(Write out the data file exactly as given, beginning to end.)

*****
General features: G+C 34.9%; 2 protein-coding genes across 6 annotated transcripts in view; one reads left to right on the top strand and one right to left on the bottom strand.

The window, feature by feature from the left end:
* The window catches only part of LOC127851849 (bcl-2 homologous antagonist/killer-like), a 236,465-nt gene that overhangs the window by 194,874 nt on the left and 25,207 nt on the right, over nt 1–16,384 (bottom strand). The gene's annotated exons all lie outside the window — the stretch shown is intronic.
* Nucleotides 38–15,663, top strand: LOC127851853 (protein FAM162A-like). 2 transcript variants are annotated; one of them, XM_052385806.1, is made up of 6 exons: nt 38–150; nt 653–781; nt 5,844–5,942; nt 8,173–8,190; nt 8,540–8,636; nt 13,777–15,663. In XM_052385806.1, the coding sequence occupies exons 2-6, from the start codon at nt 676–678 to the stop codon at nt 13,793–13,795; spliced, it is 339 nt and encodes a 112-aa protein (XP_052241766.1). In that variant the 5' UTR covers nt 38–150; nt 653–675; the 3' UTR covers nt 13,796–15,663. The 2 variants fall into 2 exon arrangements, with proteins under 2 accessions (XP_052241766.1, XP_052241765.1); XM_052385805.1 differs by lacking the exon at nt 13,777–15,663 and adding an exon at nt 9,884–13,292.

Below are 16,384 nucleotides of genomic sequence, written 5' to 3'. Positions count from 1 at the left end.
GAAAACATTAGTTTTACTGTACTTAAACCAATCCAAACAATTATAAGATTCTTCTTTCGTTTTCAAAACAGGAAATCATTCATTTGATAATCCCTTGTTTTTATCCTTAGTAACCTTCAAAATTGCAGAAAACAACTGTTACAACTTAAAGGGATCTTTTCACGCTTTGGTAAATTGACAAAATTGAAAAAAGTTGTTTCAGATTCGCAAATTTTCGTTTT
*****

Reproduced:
General features: G+C 34.9%; 2 protein-coding genes across 6 annotated transcripts in view; one reads left to right on the top strand and one right to left on the bottom strand.

The window, feature by feature from the left end:
* The window catches only part of LOC127851849 (bcl-2 homologous antagonist/killer-like), a 236,465-nt gene that overhangs the window by 194,874 nt on the left and 25,207 nt on the right, over nt 1–16,384 (bottom strand). The gene's annotated exons all lie outside the window — the stretch shown is intronic.
* Nucleotides 38–15,663, top strand: LOC127851853 (protein FAM162A-like). 2 transcript variants are annotated; one of them, XM_052385806.1, is made up of 6 exons: nt 38–150; nt 653–781; nt 5,844–5,942; nt 8,173–8,190; nt 8,540–8,636; nt 13,777–15,663. In XM_052385806.1, the coding sequence occupies exons 2-6, from the start codon at nt 676–678 to the stop codon at nt 13,793–13,795; spliced, it is 339 nt and encodes a 112-aa protein (XP_052241766.1). In that variant the 5' UTR covers nt 38–150; nt 653–675; the 3' UTR covers nt 13,796–15,663. The 2 variants fall into 2 exon arrangements, with proteins under 2 accessions (XP_052241766.1, XP_052241765.1); XM_052385805.1 differs by lacking the exon at nt 13,777–15,663 and adding an exon at nt 9,884–13,292.

Below are 16,384 nucleotides of genomic sequence, written 5' to 3'. Positions count from 1 at the left end.
GAAAACATTAGTTTTACTGTACTTAAACCAATCCAAACAATTATAAGATTCTTCTTTCGTTTTCAAAACAGGAAATCATTCATTTGATAATCCCTTGTTTTTATCCTTAGTAACCTTCAAAATTGCAGAAAACAACTGTTACAACTTAAAGGGATCTTTTCACGCTTTGGTAAATTGACAAAATTGAAAAAAGTTGTTTCAGATTCGCAAATTTTCGTTTT